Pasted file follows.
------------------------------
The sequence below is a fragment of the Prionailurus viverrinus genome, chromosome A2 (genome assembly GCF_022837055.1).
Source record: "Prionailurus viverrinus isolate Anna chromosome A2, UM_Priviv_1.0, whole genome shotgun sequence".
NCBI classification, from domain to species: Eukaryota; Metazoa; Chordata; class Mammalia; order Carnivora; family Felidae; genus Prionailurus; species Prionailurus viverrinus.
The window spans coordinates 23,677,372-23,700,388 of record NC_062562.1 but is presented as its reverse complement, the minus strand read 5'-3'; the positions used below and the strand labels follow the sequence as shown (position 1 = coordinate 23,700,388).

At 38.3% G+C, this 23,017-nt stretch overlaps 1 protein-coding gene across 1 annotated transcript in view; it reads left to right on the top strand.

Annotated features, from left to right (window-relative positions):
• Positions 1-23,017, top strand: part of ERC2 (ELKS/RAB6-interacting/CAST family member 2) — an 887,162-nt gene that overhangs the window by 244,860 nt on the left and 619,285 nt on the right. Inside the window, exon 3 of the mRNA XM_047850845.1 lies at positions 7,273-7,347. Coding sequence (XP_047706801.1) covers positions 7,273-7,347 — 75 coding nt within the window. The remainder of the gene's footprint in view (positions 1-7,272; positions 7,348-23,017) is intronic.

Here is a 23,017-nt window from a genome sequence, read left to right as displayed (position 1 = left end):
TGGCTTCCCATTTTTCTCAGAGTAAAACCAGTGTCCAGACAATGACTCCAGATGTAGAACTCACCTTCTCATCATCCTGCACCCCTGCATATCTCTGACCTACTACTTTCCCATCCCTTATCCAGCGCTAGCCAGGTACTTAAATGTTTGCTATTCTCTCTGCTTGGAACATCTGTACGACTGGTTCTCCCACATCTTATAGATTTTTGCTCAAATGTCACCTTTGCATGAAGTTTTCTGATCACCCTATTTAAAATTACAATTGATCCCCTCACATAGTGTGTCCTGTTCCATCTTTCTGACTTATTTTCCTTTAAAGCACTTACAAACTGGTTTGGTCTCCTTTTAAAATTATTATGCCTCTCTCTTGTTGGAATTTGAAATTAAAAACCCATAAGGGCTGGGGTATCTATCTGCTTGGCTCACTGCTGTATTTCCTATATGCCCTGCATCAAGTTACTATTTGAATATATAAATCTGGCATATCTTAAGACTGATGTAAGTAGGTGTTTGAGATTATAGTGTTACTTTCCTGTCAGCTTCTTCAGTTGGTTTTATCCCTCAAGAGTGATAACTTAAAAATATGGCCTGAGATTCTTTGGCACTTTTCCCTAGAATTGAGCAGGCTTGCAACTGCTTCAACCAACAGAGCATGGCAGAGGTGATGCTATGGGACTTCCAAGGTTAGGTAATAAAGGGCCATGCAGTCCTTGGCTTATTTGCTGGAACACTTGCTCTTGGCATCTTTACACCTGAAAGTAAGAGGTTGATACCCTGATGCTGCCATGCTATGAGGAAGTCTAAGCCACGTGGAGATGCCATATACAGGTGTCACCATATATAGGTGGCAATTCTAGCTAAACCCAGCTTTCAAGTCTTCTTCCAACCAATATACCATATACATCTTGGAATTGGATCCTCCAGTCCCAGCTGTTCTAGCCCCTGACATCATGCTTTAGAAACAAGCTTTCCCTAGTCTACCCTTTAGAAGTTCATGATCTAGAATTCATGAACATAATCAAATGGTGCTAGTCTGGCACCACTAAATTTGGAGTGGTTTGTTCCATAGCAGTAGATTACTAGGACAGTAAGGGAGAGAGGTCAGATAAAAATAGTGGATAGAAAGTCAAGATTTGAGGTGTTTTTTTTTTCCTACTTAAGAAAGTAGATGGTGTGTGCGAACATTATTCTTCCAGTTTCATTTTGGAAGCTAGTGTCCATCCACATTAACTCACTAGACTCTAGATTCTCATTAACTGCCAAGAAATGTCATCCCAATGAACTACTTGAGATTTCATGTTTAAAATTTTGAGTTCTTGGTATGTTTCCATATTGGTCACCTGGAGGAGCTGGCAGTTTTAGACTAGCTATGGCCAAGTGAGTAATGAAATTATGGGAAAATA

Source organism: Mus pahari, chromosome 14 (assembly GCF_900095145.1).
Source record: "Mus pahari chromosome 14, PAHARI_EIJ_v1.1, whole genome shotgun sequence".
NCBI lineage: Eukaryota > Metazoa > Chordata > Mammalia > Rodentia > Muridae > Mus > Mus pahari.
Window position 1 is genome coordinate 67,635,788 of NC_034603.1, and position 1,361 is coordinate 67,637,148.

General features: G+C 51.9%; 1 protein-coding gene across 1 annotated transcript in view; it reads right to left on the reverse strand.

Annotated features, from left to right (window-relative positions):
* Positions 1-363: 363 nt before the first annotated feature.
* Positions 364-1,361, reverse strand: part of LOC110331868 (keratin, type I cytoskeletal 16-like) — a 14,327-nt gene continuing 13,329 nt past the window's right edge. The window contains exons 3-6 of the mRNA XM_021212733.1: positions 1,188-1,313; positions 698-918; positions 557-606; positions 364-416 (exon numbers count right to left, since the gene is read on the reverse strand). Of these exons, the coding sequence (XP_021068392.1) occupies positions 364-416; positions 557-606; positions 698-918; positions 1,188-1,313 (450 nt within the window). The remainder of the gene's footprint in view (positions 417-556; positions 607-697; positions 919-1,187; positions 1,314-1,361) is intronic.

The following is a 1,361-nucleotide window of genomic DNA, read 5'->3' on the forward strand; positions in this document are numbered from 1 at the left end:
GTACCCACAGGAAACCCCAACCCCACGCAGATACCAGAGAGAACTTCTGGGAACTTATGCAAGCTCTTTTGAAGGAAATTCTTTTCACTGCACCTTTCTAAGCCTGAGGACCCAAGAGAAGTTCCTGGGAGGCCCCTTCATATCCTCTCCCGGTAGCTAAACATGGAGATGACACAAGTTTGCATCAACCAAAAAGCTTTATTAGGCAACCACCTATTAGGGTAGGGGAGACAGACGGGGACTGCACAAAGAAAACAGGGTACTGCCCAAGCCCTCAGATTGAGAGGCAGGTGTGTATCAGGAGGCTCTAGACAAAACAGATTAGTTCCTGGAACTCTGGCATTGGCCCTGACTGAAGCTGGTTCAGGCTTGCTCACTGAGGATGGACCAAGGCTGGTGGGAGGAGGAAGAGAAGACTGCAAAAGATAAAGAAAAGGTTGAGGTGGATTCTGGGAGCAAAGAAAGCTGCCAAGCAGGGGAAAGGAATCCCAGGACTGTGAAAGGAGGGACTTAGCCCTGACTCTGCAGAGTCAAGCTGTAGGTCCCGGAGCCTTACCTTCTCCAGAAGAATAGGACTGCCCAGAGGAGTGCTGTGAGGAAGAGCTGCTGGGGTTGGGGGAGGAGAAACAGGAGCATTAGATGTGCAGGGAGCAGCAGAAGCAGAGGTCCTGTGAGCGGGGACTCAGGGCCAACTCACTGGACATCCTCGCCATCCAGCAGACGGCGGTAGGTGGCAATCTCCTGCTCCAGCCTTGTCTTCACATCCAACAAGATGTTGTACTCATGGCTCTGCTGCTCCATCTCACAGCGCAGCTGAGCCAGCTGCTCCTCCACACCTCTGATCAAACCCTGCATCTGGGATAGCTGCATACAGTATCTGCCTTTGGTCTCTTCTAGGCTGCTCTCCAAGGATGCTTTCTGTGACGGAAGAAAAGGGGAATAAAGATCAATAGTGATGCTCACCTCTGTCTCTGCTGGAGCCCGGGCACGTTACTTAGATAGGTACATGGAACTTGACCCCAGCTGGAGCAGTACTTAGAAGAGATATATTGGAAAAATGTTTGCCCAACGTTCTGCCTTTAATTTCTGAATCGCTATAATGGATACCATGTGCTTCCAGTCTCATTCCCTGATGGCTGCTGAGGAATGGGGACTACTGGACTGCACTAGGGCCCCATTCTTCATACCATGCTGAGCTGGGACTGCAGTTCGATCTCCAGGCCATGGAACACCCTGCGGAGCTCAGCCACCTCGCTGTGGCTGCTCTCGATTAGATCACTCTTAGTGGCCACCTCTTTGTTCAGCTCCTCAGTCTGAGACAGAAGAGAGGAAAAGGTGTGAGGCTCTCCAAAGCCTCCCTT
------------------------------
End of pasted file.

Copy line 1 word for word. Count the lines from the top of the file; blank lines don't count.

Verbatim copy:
The sequence below is a fragment of the Prionailurus viverrinus genome, chromosome A2 (genome assembly GCF_022837055.1).